6 Best Roman Ruins in Spain
While thousands of people make the trip to Rome each year to see the Eternal City’s famous 2,000-year-old ruins, most of them complain at some point during their stay about the absolute crush of tourists. Rome is seriously crowded, it’s true – but if you’re just looking for Roman ruins, you don’t have to go to Rome to see them. In fact, you don’t even have to go to Italy. There are plenty of Roman ruins in Spain, for instance, which will satisfy the curiosity of any history buff.
Those Romans were adventurous folks, and they left evidence of their far-reaching conquests wherever they went – including some parts of Spain. What we now know as Spain was under Roman rule for about 700 years, so it’s not surprising that there are lots of notable Roman ruins in Spain to check out. This is a list of the 6 best-known and most interesting sights of Roman Spain.
The ruins of the Roman city of Italica are near Seville, and visitors can check out not only the ruins of one of the largest amphitheatres in Europe but also what’s left of several houses. The floors of the houses in Italica showcase one of the trademarks of well-preserved ruins from this era – beautiful mosaics. In the Seville city center there is also a palace, called the Palace of the Countess of Lebrija, to which some of Italica’s floor mosaics were moved – so if you like mosaics and want to see more after touring Italica, be sure to check out the palace. Italica remains an archaeological dig to this day, and it’s already one of the largest Roman sites in the entire country. This Roman city was the birthplace of the Emperor Hadrian. And if you’re already in Seville and you’ve got a taste for both death and Roman history, check out the Roman necropolis in the nearby city of Carmona – it’s the burial place for more than 1,000 Roman families.
>> More information on getting from Madrid to Seville.
City of Merida
The city of Merida (founded in 25 BC) boasts the most Roman ruins of any Spanish city, including an impressive theatre and amphitheatre which are still in use today for performances during summer theatre festivals. Merida’s Puente Romano is, as the name suggests, a Roman bridge which is also still used today. Other Roman sights in Merida include the aqueduct of Los Milagros, the ruins of a Roman forum, the Alcazaba fort (which has both Roman and Moorish designs on it, as the Moors added to what the Romans had started), a triumphal arch for Trajan, and the columns to a temple for Diana. There’s also a museum in the city that is dedicated to Roman art, and the city itself has been declared a UNESCO World Heritage Site.
Aqueduct in Segovia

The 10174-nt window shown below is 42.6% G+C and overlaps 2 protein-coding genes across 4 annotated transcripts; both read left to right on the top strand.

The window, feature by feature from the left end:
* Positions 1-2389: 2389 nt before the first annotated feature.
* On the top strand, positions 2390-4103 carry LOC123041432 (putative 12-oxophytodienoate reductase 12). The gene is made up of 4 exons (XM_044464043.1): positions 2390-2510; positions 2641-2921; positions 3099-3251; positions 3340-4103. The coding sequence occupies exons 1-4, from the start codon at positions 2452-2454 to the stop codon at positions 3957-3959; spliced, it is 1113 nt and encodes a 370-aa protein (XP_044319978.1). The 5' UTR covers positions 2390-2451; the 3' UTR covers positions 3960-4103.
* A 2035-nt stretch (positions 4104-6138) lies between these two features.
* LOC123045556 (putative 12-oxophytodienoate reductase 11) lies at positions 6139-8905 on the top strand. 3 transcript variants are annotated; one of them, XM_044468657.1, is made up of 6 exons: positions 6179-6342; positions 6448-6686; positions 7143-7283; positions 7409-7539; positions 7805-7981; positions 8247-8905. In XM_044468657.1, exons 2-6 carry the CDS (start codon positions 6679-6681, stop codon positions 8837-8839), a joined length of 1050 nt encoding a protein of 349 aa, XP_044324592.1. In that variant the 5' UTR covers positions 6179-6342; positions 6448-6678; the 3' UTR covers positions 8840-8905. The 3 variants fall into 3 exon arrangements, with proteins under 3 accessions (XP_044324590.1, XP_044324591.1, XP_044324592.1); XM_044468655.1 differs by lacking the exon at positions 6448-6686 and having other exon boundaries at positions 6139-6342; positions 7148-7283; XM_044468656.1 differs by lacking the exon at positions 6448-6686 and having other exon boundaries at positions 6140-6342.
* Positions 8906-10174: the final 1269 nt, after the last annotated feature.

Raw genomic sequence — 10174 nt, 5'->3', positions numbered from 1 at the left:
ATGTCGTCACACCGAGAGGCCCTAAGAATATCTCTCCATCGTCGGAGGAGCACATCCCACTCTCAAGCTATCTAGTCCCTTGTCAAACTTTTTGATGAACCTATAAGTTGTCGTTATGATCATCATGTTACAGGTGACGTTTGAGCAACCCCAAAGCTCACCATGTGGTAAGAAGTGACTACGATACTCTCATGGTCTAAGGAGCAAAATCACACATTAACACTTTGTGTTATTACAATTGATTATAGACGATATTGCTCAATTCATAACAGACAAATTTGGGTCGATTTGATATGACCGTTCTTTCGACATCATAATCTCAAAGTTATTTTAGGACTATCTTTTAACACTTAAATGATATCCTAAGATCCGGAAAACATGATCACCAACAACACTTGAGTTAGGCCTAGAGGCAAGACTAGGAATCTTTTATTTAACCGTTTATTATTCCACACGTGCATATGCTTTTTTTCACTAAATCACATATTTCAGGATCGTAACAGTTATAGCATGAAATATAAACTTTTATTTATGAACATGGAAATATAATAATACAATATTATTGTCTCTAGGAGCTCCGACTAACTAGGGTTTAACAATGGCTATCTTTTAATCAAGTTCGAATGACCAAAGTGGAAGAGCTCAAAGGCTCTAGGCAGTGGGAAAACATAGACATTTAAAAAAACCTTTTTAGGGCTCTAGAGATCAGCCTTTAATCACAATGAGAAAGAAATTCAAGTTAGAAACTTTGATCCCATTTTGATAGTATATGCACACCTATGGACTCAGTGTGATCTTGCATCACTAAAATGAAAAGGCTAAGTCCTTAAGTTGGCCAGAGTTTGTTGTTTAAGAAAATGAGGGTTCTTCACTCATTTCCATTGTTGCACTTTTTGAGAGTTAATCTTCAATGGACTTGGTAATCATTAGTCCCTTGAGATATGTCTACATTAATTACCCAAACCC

Segovia lays claim to the best-preserved Roman aqueduct in Spain. In addition to being well-preserved, however, it’s also worth mentioning because of its extreme height – at its highest point, it reaches nearly 29 meters. The aqueduct greets you at the entrance to the city, and is such an impressive sight that it’s even used as the symbol of Segovia itself. It dates from the late 1st century AD, and is built (like all Roman aqueducts) without the use of mortar. That fact is impressive when looking at any Roman aqueduct, but it’s particularly impressive when you’re looking at one that’s so amazingly tall – and still intact. The aqueduct is still so strong, in fact, that it is used today to transport water into the city – although these days the water travels along the original Roman channels inside modern metal pipes.
>> More information on getting from Madrid to Segovia.
City Wall & Alcantara Bridge in Toledo
This one-time capital of Spain was also, at one point, very important to the Romans as well. The city’s fortress, the Alcazar, is built where a Roman fortress once stood – but today, visitors can check out yet another Roman bridge that’s still in use. In Toledo, it’s the Alcantara Bridge, so the name isn’t a dead giveaway that it’s Roman – but it is. The city walls you can see are also Roman, although they’re no longer complete. If you’ve got a good imagination, you can also try to visualize what Toledo’s Roman circus might have looked like based on the scant ruins that are left – it’s supposed to have been the biggest one in its day, with a similar style to the famous Circus Maximus in Rome.
>> More information on getting from Madrid to Toledo.
Just to the North of the village of Bollonia on the Spanish Atlantic coast of Andalucia, about 22km from Tarifa, you’ll find what’s left of the Roman town of Baelo Claudia. This city was particularly important during Roman times as a link with Tangier (also once in Roman hands), and Baelo Claudia eventually became an important fish-salting center for the Romans. But the high times didn’t last, as the city was all but destroyed by an earthquake in the 2nd century AD. The ruins that are left include the city’s main street, a forum, a temple, an amphitheatre and an arch at the entrance, and you can even check out what remains of the one-time industrial center – the huge fish-salting pits.
>> More information on getting from Madrid to Tarifa.
Aqueduct at Tarragona
In case you haven’t noticed, there’s a bit of a theme here – the Romans were particularly good at getting water from one place to another, and also at building their water-transportation structures so well that they survive pretty much intact to this day. Just outside the city of Tarragona in southern Catalonia you’ll find yet another example of this, with the city’s Roman aqueduct. The aqueduct is called “The Devil’s Bridge” by the locals (El Puente del Diablo). You’ll find it in the woods a few kilometers to the north of the city, but if you’re not interested in venturing that far you can also visit the seaside Roman theatre right in Tarragona.